You should use VARCHAR2 when you don't know the exact lenght of stored strings.

Situation you would use both may be:

name VARCHAR2(255),
zip_code CHAR(5) --if your users have only 5 place zip codes
  • In both which one is better to use? – ram12393 Dec 6 '13 at 6:59
  • 2
    @ram:- I dont think anyone can say that which one is better without knowing the requirement because one may be better than the other base on the requirement! – Rahul Tripathi Dec 6 '13 at 7:06
  • Can u explain both with one simple ? – ram12393 Dec 6 '13 at 7:08
2

CHAR

CHAR should be used for storing fix length character strings. String values will be space/blank padded before stored on disk. If this type is used to store varibale length strings, it will waste a lot of disk space.

VARCHAR2

VARCHAR2 is used to store variable length character strings. The string value's length will be stored on disk with the value itself.

And

At what times we use both?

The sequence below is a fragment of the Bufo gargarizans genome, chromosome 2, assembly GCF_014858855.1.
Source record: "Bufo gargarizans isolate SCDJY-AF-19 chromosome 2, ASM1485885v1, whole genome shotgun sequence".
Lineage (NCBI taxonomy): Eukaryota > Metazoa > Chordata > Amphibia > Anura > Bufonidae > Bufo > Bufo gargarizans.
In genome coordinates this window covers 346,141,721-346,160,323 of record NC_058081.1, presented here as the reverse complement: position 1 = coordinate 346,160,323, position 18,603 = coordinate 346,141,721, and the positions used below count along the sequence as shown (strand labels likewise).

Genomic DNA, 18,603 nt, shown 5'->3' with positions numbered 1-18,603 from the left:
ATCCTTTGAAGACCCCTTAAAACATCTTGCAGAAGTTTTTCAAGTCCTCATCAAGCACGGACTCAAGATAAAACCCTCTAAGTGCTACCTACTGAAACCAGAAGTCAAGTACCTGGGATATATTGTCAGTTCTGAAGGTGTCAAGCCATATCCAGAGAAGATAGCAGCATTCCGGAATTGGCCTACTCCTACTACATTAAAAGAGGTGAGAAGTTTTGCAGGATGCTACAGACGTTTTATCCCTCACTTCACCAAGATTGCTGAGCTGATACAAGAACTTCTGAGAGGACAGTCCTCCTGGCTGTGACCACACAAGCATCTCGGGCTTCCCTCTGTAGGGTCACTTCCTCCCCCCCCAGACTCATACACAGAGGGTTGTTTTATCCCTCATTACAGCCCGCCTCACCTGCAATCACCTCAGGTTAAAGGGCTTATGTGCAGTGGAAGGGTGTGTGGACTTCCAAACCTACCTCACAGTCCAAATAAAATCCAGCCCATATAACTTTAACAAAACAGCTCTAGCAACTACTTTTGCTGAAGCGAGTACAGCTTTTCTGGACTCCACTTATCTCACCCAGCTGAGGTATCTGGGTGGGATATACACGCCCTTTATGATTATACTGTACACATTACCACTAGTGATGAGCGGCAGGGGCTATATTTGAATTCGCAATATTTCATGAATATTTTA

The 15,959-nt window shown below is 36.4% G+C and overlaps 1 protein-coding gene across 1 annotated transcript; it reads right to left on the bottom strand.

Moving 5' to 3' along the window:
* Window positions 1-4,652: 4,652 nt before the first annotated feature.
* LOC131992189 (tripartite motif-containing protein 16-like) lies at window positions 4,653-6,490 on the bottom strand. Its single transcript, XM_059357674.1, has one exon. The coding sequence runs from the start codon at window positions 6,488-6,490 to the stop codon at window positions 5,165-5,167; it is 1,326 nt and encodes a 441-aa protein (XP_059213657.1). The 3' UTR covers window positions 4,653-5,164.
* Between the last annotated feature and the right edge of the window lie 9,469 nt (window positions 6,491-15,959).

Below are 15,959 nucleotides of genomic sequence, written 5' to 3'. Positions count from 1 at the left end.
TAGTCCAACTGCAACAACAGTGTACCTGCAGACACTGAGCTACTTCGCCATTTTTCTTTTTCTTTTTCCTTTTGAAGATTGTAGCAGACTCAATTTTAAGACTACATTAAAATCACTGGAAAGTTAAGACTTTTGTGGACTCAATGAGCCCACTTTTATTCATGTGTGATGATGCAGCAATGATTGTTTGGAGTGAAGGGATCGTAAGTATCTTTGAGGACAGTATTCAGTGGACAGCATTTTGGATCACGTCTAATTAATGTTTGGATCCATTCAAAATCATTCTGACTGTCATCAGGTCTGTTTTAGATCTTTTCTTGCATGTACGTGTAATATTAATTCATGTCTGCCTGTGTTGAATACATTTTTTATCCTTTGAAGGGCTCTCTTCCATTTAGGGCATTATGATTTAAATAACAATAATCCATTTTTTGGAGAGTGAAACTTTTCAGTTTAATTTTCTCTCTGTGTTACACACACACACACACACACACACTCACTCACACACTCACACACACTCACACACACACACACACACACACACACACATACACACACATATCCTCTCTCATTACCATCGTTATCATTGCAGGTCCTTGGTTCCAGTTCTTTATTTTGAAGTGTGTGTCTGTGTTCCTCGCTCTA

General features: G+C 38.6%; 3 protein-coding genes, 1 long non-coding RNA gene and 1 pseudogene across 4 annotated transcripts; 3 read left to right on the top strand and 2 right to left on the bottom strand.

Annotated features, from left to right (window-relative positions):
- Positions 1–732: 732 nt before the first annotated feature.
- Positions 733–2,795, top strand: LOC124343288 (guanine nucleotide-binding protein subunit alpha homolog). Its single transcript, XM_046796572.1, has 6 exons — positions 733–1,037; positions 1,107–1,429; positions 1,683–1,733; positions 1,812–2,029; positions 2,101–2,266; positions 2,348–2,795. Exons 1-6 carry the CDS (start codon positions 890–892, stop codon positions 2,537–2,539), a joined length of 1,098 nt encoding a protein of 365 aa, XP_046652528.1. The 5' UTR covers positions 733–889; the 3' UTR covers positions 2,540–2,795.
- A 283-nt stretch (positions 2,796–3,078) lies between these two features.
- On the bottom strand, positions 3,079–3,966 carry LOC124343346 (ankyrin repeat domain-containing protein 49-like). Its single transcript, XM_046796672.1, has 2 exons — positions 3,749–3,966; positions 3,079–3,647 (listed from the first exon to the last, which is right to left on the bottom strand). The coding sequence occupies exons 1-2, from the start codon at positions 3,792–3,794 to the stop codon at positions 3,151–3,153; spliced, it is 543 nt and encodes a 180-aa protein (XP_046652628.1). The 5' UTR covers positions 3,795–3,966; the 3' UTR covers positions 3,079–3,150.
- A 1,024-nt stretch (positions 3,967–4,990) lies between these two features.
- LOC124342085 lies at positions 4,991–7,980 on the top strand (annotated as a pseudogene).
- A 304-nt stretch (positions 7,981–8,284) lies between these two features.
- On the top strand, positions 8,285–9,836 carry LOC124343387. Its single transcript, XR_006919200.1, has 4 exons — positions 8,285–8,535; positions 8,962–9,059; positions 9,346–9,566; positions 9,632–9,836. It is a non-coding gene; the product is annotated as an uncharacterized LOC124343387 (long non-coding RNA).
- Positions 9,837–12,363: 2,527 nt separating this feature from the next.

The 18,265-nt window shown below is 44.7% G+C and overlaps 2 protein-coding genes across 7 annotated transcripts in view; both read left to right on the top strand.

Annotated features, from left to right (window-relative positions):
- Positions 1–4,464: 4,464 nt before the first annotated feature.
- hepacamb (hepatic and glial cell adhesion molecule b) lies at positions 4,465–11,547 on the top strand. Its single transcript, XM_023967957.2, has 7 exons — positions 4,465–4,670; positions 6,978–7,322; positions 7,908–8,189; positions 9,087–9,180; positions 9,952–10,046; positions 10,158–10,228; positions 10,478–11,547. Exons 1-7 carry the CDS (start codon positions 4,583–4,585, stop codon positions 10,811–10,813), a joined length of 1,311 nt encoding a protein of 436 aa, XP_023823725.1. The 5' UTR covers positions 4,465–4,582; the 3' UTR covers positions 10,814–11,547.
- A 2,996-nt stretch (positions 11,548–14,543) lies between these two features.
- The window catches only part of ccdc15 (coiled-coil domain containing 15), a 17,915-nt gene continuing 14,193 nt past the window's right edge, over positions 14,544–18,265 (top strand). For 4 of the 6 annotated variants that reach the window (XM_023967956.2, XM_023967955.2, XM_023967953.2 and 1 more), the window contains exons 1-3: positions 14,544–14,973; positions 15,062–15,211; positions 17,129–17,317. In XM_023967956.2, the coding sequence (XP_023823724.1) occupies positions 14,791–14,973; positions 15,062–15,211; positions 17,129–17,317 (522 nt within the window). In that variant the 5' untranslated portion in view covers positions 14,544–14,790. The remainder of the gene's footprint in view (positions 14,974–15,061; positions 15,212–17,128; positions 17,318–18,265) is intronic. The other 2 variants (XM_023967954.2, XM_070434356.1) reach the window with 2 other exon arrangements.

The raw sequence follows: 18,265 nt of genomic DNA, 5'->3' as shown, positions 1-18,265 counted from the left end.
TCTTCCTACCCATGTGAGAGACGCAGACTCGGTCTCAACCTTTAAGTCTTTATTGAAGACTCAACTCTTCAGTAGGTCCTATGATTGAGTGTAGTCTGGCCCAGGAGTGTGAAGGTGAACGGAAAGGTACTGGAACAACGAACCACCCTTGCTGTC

Its all depend upon your requirement.

  • Mostly in which situation we use both – ram12393 Dec 6 '13 at 7:06
0

CHAR is used for storing fix length character strings. It will waste a lot of disk space if this type is used to store varibale length strings.

VARCHAR2 is used to store variable length character strings.

At what times we use both?

This may vary and depend on your requirement.

EDIT:-

Lets understand this with an example, If you have an student name column with size 10; sname CHAR(10) and If a column value 'RAMA' is inserted, 6 empty spaces will be inserted to the right of the value. If this was a VARCHAR column; sname VARCHAR2(10). Then Varchar will take 4 spaces out of 10 possible and free the next 6 for other usage.

  • Mostly in which situation we use both? – ram12393 Dec 6 '13 at 7:05
  • 1
    @ram: Lets understand this with an example, If you have an student name column with size 10; sname CHAR(10) and If a column value 'RAMA' is inserted, 6 empty spaces will be inserted to the right of the value. If this was a VARCHAR column; sname VARCHAR2(10). Then Varchar will take 4 spaces out of 10 possible and free the next 6 for other usage. – Rahul Tripathi Dec 6 '13 at 7:10
  • 6 for other usage means? – ram12393 Dec 6 '13 at 7:15
  • @ram:- 6 for other usage means that the leftover memory can be utilized by some other value :) – Rahul Tripathi Dec 6 '13 at 7:17
  • Okay @Rahul Tripathi – ram12393 Dec 6 '13 at 7:18